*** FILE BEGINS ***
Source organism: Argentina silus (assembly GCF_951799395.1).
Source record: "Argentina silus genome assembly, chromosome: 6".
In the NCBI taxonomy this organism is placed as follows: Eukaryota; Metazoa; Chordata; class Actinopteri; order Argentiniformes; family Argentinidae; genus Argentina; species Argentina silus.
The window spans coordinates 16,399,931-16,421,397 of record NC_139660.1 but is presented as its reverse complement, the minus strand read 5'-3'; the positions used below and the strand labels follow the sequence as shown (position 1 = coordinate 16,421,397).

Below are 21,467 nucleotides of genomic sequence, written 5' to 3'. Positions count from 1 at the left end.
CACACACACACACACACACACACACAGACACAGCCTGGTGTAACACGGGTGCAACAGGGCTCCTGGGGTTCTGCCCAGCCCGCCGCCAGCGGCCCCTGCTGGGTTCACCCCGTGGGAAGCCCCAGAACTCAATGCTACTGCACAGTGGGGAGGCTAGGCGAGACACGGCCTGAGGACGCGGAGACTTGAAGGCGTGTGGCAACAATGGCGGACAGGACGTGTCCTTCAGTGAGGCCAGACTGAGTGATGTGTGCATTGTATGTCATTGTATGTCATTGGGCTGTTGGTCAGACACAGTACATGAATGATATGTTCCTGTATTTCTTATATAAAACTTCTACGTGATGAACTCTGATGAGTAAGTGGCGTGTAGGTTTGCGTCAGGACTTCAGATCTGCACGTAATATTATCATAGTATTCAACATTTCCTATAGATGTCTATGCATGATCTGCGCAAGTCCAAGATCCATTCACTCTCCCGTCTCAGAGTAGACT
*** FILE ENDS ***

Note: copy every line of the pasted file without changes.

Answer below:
Source organism: Argentina silus (assembly GCF_951799395.1).
Source record: "Argentina silus genome assembly, chromosome: 6".
In the NCBI taxonomy this organism is placed as follows: Eukaryota; Metazoa; Chordata; class Actinopteri; order Argentiniformes; family Argentinidae; genus Argentina; species Argentina silus.
The window spans coordinates 16,399,931-16,421,397 of record NC_139660.1 but is presented as its reverse complement, the minus strand read 5'-3'; the positions used below and the strand labels follow the sequence as shown (position 1 = coordinate 16,421,397).

Below are 21,467 nucleotides of genomic sequence, written 5' to 3'. Positions count from 1 at the left end.
CACACACACACACACACACACACACAGACACAGCCTGGTGTAACACGGGTGCAACAGGGCTCCTGGGGTTCTGCCCAGCCCGCCGCCAGCGGCCCCTGCTGGGTTCACCCCGTGGGAAGCCCCAGAACTCAATGCTACTGCACAGTGGGGAGGCTAGGCGAGACACGGCCTGAGGACGCGGAGACTTGAAGGCGTGTGGCAACAATGGCGGACAGGACGTGTCCTTCAGTGAGGCCAGACTGAGTGATGTGTGCATTGTATGTCATTGTATGTCATTGGGCTGTTGGTCAGACACAGTACATGAATGATATGTTCCTGTATTTCTTATATAAAACTTCTACGTGATGAACTCTGATGAGTAAGTGGCGTGTAGGTTTGCGTCAGGACTTCAGATCTGCACGTAATATTATCATAGTATTCAACATTTCCTATAGATGTCTATGCATGATCTGCGCAAGTCCAAGATCCATTCACTCTCCCGTCTCAGAGTAGACT